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The Rogers Commission investigation of the space shuttle Challenger accident was too narrow in its focus; an institutional analysis is needed to supplement the concentration on technical and managerial causes of the tragedy. Using an institutional perspective, we contend that the accident was, in part, a manifestation of NASA's efforts to manage the diverse expectations it faces in the American political system. Four types of accountability (legal, political, bureaucratic, and professional) are commonly used by public agencies to manage expectations of them. Yet, the presence of multiple accountability systems is not without costs. This case study shows that many of NASA's technical and managerial problems resulted from efforts to respond to legitimate institutional demands. Specifically, we contend that the pursuit of political and bureaucratic accountability distracted NASA from its strength: professional standards and mechanisms of accountability. Furthermore, agency reforms now being implemented and considered compound trends away from the professional accountability approaches used by NASA during the 1960s. Such reforms are just as likely to exacerbate the dilemmas facing NASA as they are to improve the agency's performance.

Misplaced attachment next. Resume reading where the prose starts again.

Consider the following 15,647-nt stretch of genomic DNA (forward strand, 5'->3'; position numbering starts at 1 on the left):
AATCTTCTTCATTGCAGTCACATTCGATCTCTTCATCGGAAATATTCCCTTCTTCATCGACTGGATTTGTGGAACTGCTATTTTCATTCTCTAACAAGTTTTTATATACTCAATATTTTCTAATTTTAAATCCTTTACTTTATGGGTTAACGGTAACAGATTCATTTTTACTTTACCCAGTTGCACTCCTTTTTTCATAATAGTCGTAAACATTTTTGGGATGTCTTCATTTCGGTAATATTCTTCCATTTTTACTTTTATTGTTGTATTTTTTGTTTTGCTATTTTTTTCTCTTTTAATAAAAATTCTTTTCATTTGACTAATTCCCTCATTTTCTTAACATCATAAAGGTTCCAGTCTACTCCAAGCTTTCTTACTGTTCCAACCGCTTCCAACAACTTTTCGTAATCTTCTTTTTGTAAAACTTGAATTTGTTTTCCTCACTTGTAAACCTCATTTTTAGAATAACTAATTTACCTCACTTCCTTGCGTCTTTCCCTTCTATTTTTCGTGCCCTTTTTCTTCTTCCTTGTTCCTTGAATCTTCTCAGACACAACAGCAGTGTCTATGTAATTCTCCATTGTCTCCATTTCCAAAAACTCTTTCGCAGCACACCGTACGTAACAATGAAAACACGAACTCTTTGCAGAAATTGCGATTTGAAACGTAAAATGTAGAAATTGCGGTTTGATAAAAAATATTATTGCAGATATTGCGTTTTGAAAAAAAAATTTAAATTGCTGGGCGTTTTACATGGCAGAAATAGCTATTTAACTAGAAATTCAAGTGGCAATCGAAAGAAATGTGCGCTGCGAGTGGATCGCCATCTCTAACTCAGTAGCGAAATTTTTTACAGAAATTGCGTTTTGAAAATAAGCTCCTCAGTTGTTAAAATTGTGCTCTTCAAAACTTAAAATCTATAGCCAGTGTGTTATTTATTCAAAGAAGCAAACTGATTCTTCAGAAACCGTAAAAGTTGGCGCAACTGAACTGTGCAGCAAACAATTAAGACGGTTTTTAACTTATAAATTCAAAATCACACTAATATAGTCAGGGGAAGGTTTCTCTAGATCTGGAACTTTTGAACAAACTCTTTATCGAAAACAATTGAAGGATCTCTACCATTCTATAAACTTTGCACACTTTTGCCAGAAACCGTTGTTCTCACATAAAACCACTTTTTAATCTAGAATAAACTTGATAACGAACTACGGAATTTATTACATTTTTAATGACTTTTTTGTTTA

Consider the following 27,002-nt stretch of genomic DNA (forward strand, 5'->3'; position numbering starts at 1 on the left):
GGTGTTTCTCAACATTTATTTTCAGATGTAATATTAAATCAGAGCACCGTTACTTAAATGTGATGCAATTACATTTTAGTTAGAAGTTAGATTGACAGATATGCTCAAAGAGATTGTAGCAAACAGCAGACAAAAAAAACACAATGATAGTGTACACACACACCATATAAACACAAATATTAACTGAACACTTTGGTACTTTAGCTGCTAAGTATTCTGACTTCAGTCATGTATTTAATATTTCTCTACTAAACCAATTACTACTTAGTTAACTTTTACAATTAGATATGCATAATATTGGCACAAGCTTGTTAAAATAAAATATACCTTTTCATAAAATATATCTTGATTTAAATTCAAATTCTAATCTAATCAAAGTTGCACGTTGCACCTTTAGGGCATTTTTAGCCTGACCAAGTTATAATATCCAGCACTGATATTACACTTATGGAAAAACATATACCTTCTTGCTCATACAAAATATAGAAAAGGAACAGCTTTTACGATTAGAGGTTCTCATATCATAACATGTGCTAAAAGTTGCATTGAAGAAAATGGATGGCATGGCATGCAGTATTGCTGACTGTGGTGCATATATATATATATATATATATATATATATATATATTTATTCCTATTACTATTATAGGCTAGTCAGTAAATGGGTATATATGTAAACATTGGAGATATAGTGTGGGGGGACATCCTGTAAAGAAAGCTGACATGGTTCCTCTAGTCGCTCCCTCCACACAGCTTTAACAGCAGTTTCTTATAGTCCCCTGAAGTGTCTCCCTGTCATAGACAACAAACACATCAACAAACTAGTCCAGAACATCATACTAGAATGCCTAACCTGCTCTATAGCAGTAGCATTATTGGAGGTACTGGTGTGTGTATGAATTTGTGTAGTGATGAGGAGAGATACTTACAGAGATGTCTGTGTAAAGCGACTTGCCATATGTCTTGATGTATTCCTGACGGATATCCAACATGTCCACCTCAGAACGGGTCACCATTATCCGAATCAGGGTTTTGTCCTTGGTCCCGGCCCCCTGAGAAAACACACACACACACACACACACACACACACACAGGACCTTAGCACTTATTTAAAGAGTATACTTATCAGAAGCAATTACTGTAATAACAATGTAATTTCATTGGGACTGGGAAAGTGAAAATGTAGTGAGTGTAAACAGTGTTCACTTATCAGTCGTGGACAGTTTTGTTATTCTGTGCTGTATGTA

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This article asks how planning scholarship may effectively gain impact in planning practice through media exposure. In liberal democracies the public sphere is dominated by mass media. Therefore, working with such media is a prerequisite for effective public impact of planning research. Using the example of megaproject planning, it is illustrated how so-called "phronetic planning research," which explicitly incorporates in its methodology active and strategic collaboration with media, may be helpful in generating change in planning practice via the public sphere. Main lessons learned are: (1) Working with mass media is an extremely cost-effective way to increase the impact of planning scholarship on practice; (2) Recent developments in information technology and social media have made impact via mass media even more effective; (3) Research on "tension points," i.e., points of potential conflict, are particularly interesting to media and the public, and are especially likely to generate change in practice; and (4) Tension points bite back; planning researchers should be prepared for, but not afraid of, this.